It started as a simple outing with my wife and 2-year-old daughter, but before long, a woman was in my face screaming, “I’m calling the cops on you!”
My crime? Saying “no” to my daughter at a toy store and causing her to scream uncontrollably.
Full-bodied meltdowns are never enjoyable, especially when all eyes are on you and accusations fly. If only my daughter could have been more patient, had more self-control, or been able to have a joy not dependent on getting a toy.
Parents everywhere long for well-behaved children. We’ll try almost anything to avoid such embarrassment. It’s no wonder the fruit of the Spirit—love, joy, peace, patience, kindness, goodness, faithfulness, gentleness, self-control (Galatians 5:22-23)—are often taught in Sunday School.
But can we teach the fruit of the Spirit to our kids? Can the proper parenting techniques eliminate bad behavior?
Outward behavior vs. heart transformation
There’s no shortage of advice for getting your kids to behave. Some believe you need to lay down the law. Others embrace a “follow your heart” method and trust that kids will eventually find their way.
Most parents use some combination of rewards, punishments, and outright trickery to get kids to do the right thing. With consistency and patience, it’s possible to train a child to be polite, say please and thank you, and generally appear to be “good kids.” But those are only outward behaviors. How do we ensure we are reaching their hearts?
We’re all sinful. Jeremiah 17:9 says, “The heart is deceitful above all things, and desperately sick.” Yes, even the heart of a sweet 2-year-old.
Polite behavior can only mask the evil living within the human heart for so long. Eventually, our kids will face tough questions and temptations more powerful than rewards or punishments can dissuade.
Why not vape, have sex with your girlfriend, lie to get the job, or cheat on your taxes?
Sometimes life rewards bad behaviors and punishes good ones.
In those moments, being polite and appearing good won’t be enough. Our kids need more than behavior modification; they need heart transformation.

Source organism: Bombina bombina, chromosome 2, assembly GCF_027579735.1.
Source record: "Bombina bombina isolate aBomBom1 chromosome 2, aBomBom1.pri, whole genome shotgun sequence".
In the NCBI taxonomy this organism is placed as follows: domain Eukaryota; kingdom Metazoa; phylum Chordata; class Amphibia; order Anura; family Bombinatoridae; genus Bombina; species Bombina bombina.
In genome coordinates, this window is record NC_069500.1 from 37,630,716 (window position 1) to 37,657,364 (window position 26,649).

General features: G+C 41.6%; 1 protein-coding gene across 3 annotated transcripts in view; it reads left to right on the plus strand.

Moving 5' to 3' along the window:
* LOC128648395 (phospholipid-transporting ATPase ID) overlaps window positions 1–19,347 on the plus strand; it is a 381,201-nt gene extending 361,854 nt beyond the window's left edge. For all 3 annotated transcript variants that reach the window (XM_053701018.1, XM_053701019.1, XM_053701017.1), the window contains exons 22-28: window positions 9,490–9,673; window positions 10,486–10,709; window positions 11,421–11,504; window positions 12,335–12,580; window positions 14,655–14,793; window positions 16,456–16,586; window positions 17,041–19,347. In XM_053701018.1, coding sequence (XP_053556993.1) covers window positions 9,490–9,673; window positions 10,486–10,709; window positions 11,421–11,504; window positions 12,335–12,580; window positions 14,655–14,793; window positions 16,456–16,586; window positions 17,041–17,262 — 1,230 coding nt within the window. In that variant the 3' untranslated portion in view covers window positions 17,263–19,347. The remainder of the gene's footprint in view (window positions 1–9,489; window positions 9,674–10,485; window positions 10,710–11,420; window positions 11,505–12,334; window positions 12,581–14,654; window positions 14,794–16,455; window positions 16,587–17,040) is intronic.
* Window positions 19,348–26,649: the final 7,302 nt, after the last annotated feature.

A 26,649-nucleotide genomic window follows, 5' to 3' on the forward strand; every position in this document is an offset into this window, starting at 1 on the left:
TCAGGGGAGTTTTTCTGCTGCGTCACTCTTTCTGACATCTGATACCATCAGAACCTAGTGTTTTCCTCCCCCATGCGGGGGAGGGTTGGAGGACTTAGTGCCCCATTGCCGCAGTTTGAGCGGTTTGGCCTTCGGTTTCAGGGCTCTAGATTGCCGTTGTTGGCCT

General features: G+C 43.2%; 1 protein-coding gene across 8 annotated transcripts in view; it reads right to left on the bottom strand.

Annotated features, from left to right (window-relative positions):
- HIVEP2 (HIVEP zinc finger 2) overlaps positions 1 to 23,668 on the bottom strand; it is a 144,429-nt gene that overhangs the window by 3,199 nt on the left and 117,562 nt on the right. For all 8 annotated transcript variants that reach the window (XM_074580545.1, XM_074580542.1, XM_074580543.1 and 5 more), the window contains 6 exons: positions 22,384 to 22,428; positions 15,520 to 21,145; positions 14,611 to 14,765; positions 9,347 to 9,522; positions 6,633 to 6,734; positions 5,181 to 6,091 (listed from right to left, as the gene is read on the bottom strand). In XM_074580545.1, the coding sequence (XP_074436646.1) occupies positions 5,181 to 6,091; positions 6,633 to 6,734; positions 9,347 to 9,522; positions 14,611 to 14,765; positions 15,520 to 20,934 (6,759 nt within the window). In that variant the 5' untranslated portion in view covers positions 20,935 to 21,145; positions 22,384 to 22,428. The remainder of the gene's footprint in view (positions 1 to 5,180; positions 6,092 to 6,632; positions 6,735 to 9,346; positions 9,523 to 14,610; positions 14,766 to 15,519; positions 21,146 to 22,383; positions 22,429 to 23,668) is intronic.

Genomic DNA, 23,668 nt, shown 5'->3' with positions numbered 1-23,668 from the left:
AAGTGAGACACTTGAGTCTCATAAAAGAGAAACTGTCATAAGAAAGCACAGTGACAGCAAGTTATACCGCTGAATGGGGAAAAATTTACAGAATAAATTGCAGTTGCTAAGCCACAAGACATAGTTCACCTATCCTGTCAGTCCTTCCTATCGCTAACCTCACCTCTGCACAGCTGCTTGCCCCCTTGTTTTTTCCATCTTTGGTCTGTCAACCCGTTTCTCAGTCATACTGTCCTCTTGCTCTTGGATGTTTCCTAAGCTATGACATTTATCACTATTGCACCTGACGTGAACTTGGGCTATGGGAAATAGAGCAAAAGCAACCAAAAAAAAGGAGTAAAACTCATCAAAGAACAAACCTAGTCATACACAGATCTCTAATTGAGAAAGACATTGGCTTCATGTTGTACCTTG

Can I teach the fruit of the Spirit?
When your child accepts Christ as their Savior and chooses to follow His ways, the Holy Spirit comes to live within them and they are given a new nature. Ezekiel 36 puts it this way: “And I will give you a new heart, and a new spirit I will put within you. And I will remove the heart of stone from your flesh and give you a heart of flesh” (verse 26).
In many ways, this makes our parenting techniques irrelevant. God is the one who gifts our children with His Spirit. As they learn to trust their heavenly Father, patience grows. When they understand God’s forgiveness for their sins, kindness to others becomes easier. When they experience His acceptance, they no longer need to seek the approval of others.
When His Spirit lives in them, His character traits begin to leak out naturally.
Second Corinthians 5:17 says, “Therefore, if anyone is in Christ, he is a new creation. The old has passed away; behold, the new has come.”
If we want our kids to exhibit the fruit of the Spirit, we need to help them have the Spirit.
This means we have to think long term. Instead of worrying about how to end the fight quickly and restore peace, we need to ask ourselves: What do our kids need to learn about God, His laws, their rebellion, their need for a Savior, and God’s grace in this moment?
When we keep these in mind, every conflict becomes an opportunity to plant a gospel seed.
Indirect gospel moments